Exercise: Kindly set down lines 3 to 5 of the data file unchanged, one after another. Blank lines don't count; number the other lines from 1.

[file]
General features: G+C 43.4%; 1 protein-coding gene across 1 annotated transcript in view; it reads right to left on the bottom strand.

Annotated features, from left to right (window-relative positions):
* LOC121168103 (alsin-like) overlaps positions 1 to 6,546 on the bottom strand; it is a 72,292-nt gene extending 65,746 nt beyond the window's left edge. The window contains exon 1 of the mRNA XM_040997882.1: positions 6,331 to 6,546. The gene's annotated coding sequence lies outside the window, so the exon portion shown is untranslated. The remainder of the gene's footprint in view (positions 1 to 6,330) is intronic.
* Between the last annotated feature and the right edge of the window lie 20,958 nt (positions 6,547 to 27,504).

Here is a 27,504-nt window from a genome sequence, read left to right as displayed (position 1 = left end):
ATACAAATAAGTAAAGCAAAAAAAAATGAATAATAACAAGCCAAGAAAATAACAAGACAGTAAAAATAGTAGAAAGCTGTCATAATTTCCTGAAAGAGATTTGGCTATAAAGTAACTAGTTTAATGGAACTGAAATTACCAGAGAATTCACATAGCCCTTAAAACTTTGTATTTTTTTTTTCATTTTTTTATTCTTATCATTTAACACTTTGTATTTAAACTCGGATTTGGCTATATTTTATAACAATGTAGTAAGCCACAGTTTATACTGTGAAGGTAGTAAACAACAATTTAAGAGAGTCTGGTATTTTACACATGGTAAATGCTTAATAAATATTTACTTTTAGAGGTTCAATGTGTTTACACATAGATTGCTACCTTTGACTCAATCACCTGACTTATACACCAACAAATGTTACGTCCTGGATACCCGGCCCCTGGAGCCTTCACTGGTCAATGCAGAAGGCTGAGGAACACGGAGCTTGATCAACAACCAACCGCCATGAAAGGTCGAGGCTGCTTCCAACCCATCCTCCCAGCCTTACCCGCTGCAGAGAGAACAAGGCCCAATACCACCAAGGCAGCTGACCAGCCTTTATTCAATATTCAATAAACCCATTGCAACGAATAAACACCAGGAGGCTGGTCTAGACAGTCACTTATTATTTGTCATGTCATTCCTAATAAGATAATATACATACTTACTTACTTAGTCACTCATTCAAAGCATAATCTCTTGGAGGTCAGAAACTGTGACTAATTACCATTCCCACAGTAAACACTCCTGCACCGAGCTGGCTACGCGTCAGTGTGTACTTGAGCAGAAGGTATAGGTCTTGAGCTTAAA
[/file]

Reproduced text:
* LOC121168103 (alsin-like) overlaps positions 1 to 6,546 on the bottom strand; it is a 72,292-nt gene extending 65,746 nt beyond the window's left edge. The window contains exon 1 of the mRNA XM_040997882.1: positions 6,331 to 6,546. The gene's annotated coding sequence lies outside the window, so the exon portion shown is untranslated. The remainder of the gene's footprint in view (positions 1 to 6,330) is intronic.
* Between the last annotated feature and the right edge of the window lie 20,958 nt (positions 6,547 to 27,504).

Here is a 27,504-nt window from a genome sequence, read left to right as displayed (position 1 = left end):